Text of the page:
Geneva, Switzerland, WHO,  27 p.This is the 1st interim report issued by the Diarrhoeal Diseases Control (CDD) Programme, summarizing progress in its main areas of activity during the previous calendar year. Most of the information is presented in the form of tables, graphs and lists. Other important developments are mentioned briefly in each section. The information is presented according to major program areas; health services; research; and program management. Within the health services component, national program planning, training, the production of Oral Rehydration Salts (ORS), health education and promotion are areas of priority activity. Progress in the rate of development of national programs, participants in the various levelsof training programs, and the countries producing their own ORS packets and developing promotional and educational materials are presented. An evaluation of the health services component, based on a questionnaire survey to determine the impact of Oral Rehydration Therapy (ORT), indicates significant decreases in diarrheal admission rates and in overall diarrheal case-fatality rates. Data collected from a total of 45 morbidity and and mortality surveys are shown. Biomedical and operational research projects supported by the program are given. Thhe research areas in which there was the greatest % increase in the number of projects funded were parasite-related diarrheas, drug development and management of diarrheal disease. Research is also in progress on community attitudes and practices in relation to diarrheal disease and on the development of local educational materials. The program's organizational structure is briefly described and its financial status summarized. The report ends with a list of new publications and documents concerning health services, research and management of diarrheal diseases.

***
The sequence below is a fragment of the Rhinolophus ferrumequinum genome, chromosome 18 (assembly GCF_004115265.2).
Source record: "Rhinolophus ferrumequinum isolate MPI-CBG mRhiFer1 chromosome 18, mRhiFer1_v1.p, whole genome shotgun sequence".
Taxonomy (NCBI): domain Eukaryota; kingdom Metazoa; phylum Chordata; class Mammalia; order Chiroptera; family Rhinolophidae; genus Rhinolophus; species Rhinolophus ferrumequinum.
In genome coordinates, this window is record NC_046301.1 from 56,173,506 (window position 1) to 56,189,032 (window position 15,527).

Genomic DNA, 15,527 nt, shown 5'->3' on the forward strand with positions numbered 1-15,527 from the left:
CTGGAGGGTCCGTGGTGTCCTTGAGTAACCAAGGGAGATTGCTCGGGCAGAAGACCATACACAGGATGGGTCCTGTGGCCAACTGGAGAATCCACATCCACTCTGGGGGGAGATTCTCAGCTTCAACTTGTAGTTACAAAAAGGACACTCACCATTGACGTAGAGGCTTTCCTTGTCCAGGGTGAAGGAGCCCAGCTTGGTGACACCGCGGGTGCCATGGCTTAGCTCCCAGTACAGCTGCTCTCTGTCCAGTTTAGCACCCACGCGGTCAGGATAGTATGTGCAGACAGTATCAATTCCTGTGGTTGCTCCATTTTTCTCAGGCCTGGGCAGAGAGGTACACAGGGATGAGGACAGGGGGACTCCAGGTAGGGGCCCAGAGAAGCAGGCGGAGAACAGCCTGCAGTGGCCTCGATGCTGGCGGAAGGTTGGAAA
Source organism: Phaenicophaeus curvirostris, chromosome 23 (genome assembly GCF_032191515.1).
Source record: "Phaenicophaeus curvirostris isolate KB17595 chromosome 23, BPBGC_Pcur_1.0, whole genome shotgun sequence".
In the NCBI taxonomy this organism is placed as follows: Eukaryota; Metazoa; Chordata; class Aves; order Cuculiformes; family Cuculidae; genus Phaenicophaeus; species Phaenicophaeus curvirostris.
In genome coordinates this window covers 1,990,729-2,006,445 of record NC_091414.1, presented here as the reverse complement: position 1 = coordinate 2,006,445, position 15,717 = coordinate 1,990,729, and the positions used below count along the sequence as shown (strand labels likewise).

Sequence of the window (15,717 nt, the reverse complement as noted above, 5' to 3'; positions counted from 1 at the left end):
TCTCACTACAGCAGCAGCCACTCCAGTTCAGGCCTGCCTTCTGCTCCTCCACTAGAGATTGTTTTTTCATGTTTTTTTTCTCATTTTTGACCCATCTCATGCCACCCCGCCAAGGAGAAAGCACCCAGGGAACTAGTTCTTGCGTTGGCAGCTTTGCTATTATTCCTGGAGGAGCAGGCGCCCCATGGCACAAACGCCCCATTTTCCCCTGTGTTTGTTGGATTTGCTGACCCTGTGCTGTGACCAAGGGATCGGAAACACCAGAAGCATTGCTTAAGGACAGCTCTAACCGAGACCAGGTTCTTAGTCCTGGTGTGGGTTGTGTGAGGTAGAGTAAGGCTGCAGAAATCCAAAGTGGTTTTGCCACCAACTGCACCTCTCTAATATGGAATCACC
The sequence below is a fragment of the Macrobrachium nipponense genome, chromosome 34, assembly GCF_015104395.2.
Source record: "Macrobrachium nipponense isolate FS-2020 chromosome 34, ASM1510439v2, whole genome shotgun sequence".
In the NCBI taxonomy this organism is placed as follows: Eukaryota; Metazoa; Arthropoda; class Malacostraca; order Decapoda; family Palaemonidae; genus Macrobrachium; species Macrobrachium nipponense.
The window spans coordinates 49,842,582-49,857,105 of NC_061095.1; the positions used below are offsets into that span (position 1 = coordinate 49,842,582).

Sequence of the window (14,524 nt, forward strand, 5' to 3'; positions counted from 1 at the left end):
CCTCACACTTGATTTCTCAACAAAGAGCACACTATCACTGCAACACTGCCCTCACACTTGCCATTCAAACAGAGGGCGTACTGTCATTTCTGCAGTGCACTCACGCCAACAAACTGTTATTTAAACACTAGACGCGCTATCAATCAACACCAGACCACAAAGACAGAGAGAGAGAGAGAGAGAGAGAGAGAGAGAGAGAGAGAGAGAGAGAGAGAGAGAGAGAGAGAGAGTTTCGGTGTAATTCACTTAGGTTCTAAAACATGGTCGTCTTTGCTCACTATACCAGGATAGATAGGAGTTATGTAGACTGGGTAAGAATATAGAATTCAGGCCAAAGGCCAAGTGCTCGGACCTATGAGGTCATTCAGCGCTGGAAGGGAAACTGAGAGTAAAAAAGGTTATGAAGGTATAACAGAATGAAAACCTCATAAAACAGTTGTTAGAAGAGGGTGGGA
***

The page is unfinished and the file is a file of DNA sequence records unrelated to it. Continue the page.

POPLINE. 2001 Mar-Apr; 23:3.Nearly 1 in 3 children born in Sierra Leone's diamond-rich Kenema district died last year before turning 1 year old, according to a recently released report. Issued by Sierra Leone's Health and Sanitation Ministry and the International Rescue Committee (IRC), the report came on the heels of a mortality survey in the West Central African country. The UN International Children's Emergency Fund (UNICEF) previously reported that Sierra Leone's infant mortality level of 157 newborn deaths per 1000 births is the world's highest. The new study, however, demonstrates that the rate in Kenema is almost twice that level. Robin Nandy of IRC called the findings “a public health catastrophe”. Additionally, the survey revealed an overall death rate for Kenema that was 3 times the normal level for sub-Saharan Africa--44 deaths a year per 1000 people. UNICEF estimated in 1999 that the overall mortality rate in Sierra Leone was much lower--24 deaths per 1000 people--though even that number is considered among the world's highest mortality rates. Most of the deaths were attributed to common illnesses that are easily treatable, with ailments involving fever proving to be the most fatal. Malaria was the leading cause of death, followed by diarrheal disease and respiratory infections. Nandy called the findings worse than anticipated since Kenema was fairly peaceful last year, compared to considerable fighting the year before. She said that IRC assumes death rates are even higher in areas where conflict continues. With a fertility rate of 6.3 children per woman, Sierra Leone is on course to double its population of 5.2 million in only 26 years and triple its human numbers in 50 years. (full text)